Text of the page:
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Detail from Vincent van Gogh’s The Parsonage Garden at Nuenen in Spring, 1884.
Detail from Vincent van Gogh’s The Parsonage Garden at Nuenen in Spring, 1884.

Dutch Art Thief Gets Eight Years For Stealing Van Gogh, Hals Paintings

A Dutch art thief has been found guilty and sentenced in connection with the night thefts last year of two paintings, by Vincent van Gogh and Frans Hals, respectively. Fifty-nine-year-old Norm M. of Baarn, Netherlands, was sentenced to the maximum eight years in prison for stealing the works, collectively valued at $25 million, from two different Dutch museums.

A panel of three judges in a Central Netherlands court noted that the paintings were still missing and that “the suspect was not concerned about this and apparently only had an eye for his own material interests.”

An April search of the now-convicted man’s home failed to turn up van Gogh’s 1884 Parsonage Garden at Nuenen in Spring, an early oil-on-paper work showing a figure surrounded by trees and valued at $6.9 million, or of Hals’s 1626 Two Laughing Boys, an $18.5 million painting depicting two boys enjoying themselves over beer. The Baarn resident snatched the van Gogh from Amsterdam’s Singer Laren Museum, in March 2020, smashing through the institution’s front door with a sledgehammer and escaping on the back of a motorbike. The painting’s frame was found lying in the parking lot. Five months later, he jimmied open the door of the Hofje van Mevrouw van Aerden Museum in Leerdam and made off with the Hals work, which had already been swiped from that institution twice. An accomplice, who drove the motorbike used in both thefts, remains at large.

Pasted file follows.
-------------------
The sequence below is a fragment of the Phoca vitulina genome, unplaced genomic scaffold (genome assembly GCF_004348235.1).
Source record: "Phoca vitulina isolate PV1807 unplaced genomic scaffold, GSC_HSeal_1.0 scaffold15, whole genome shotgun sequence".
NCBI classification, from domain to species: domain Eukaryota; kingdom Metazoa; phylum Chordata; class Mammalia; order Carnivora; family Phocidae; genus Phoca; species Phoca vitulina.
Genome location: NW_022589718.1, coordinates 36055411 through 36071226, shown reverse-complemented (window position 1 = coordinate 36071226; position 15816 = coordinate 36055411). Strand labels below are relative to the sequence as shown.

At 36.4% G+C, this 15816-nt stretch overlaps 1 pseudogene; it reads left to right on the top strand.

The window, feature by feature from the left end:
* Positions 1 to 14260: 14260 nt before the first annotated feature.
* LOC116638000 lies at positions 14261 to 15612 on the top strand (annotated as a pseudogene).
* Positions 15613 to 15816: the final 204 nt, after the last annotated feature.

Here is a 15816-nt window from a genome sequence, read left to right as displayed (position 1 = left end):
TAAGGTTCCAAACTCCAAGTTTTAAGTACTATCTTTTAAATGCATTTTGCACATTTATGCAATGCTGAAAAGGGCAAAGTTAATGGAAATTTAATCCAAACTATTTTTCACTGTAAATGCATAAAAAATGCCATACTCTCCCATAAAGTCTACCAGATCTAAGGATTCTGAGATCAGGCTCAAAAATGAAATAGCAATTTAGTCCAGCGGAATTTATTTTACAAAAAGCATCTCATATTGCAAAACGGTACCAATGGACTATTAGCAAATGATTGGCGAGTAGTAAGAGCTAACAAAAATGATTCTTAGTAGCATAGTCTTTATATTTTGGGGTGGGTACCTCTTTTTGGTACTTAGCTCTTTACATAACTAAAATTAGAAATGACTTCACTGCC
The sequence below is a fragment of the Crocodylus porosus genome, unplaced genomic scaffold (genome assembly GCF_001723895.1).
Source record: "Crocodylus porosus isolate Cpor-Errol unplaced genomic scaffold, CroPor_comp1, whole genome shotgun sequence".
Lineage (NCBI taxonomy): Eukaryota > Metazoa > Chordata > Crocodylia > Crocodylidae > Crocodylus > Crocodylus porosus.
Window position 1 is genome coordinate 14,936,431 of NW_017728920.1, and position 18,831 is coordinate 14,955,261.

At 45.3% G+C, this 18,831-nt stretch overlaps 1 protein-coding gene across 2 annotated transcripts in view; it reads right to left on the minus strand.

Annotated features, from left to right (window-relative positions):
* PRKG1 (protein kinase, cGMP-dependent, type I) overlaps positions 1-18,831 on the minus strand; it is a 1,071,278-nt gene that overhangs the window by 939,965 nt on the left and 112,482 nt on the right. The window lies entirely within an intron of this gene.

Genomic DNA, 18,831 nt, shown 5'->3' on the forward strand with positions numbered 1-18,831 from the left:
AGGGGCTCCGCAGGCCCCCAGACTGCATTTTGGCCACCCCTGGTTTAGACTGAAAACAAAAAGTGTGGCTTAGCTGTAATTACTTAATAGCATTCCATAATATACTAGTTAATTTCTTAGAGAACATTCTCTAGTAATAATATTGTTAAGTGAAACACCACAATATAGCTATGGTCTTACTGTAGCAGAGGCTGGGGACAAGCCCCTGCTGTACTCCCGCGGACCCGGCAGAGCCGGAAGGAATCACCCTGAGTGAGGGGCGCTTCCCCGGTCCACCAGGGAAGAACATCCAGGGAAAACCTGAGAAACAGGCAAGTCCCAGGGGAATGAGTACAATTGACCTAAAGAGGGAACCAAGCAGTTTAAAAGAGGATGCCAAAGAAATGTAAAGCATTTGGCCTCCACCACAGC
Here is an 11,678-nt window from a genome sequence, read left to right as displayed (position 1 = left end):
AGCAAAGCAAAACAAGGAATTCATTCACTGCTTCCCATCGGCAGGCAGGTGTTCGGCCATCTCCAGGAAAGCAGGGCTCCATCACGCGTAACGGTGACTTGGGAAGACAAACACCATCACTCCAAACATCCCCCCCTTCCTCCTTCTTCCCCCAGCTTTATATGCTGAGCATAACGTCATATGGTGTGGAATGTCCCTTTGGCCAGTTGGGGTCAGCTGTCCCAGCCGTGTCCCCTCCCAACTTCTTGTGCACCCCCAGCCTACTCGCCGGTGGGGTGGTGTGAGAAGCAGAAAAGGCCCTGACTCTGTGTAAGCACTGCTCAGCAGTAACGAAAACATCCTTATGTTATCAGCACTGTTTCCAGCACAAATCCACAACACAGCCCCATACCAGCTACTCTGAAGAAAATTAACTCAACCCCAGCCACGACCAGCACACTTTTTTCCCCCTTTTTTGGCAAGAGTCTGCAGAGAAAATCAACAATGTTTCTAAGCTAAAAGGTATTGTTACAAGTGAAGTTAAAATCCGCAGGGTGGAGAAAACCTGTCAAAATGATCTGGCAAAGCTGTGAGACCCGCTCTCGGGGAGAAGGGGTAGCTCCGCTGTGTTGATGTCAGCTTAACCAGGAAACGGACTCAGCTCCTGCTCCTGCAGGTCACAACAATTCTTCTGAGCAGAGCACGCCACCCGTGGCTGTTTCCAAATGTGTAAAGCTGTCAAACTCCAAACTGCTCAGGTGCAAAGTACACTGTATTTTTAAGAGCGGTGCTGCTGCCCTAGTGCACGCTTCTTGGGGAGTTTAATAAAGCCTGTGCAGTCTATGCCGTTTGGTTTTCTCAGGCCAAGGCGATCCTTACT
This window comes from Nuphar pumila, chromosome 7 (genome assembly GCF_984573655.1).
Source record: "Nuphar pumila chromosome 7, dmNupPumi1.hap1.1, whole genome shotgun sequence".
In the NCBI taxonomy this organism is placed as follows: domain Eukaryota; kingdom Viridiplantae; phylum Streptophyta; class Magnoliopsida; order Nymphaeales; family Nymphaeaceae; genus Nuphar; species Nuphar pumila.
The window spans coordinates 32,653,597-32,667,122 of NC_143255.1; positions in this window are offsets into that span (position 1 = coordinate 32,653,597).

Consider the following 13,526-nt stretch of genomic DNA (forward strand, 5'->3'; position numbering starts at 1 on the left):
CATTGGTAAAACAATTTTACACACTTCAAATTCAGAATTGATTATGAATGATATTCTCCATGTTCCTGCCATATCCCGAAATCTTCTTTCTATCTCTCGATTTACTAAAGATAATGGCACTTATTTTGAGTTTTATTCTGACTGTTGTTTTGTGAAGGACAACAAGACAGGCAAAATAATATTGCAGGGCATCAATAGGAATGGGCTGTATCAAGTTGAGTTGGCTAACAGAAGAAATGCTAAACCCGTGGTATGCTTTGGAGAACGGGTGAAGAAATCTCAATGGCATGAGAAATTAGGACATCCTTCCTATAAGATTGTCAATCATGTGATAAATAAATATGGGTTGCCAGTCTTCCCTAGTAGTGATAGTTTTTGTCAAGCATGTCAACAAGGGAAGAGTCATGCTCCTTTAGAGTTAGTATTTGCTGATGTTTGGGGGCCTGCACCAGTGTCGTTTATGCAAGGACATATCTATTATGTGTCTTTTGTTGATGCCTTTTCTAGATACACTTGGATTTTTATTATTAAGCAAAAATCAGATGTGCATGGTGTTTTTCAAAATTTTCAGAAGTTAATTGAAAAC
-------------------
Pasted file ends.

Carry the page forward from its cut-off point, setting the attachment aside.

The judges cited the pilferer’s past as playing a part in their decision to throw the book at him, pointing to his conviction in a 2012 theft in which he dynamited the door of a museum in Gouda before swiping a seventeenth-century monstrance from inside. Casting the serial art thief as an “incorrigible and calculating criminal,” the judges wrote in their ruling, “These paintings are part of the national cultural heritage. They are part of our past and are of great importance to present and future generations so that they can learn about that past. With [their] removal, the defendant not only disadvantaged the relevant museums for enormous amounts, but also society.”

The New York Times reports that an appeal of the ruling is in the works.